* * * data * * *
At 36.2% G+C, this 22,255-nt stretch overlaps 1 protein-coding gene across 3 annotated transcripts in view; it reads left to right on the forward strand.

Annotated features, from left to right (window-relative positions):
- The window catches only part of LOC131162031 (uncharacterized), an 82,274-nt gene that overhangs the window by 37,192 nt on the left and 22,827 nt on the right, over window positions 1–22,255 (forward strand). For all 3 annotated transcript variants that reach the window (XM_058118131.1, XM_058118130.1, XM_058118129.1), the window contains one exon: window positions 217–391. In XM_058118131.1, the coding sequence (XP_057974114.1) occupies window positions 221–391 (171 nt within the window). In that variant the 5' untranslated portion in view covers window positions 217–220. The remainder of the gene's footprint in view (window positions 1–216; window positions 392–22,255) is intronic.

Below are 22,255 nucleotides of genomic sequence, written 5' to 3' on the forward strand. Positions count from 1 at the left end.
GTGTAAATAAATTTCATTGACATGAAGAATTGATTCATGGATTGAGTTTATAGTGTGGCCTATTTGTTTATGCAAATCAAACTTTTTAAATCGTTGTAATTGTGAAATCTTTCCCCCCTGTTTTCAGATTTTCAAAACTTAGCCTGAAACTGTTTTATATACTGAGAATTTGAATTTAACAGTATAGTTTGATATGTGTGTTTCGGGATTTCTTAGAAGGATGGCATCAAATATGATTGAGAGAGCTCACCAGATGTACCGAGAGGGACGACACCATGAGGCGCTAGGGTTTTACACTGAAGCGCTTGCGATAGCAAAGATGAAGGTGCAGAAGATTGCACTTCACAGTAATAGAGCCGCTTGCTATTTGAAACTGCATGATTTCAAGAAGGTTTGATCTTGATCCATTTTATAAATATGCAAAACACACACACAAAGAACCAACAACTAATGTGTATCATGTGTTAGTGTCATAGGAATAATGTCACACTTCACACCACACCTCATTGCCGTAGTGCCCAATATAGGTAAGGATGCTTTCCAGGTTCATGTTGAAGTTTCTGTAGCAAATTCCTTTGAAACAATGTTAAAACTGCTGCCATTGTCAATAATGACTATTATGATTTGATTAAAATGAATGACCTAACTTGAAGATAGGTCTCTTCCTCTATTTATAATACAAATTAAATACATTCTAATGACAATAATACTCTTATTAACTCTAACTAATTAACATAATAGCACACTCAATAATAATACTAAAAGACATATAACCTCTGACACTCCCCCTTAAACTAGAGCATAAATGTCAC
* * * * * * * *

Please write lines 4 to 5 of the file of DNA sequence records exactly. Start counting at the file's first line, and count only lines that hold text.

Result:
Below are 22,255 nucleotides of genomic sequence, written 5' to 3' on the forward strand. Positions count from 1 at the left end.
GTGTAAATAAATTTCATTGACATGAAGAATTGATTCATGGATTGAGTTTATAGTGTGGCCTATTTGTTTATGCAAATCAAACTTTTTAAATCGTTGTAATTGTGAAATCTTTCCCCCCTGTTTTCAGATTTTCAAAACTTAGCCTGAAACTGTTTTATATACTGAGAATTTGAATTTAACAGTATAGTTTGATATGTGTGTTTCGGGATTTCTTAGAAGGATGGCATCAAATATGATTGAGAGAGCTCACCAGATGTACCGAGAGGGACGACACCATGAGGCGCTAGGGTTTTACACTGAAGCGCTTGCGATAGCAAAGATGAAGGTGCAGAAGATTGCACTTCACAGTAATAGAGCCGCTTGCTATTTGAAACTGCATGATTTCAAGAAGGTTTGATCTTGATCCATTTTATAAATATGCAAAACACACACACAAAGAACCAACAACTAATGTGTATCATGTGTTAGTGTCATAGGAATAATGTCACACTTCACACCACACCTCATTGCCGTAGTGCCCAATATAGGTAAGGATGCTTTCCAGGTTCATGTTGAAGTTTCTGTAGCAAATTCCTTTGAAACAATGTTAAAACTGCTGCCATTGTCAATAATGACTATTATGATTTGATTAAAATGAATGACCTAACTTGAAGATAGGTCTCTTCCTCTATTTATAATACAAATTAAATACATTCTAATGACAATAATACTCTTATTAACTCTAACTAATTAACATAATAGCACACTCAATAATAATACTAAAAGACATATAACCTCTGACACTCCCCCTTAAACTAGAGCATAAATGTCAC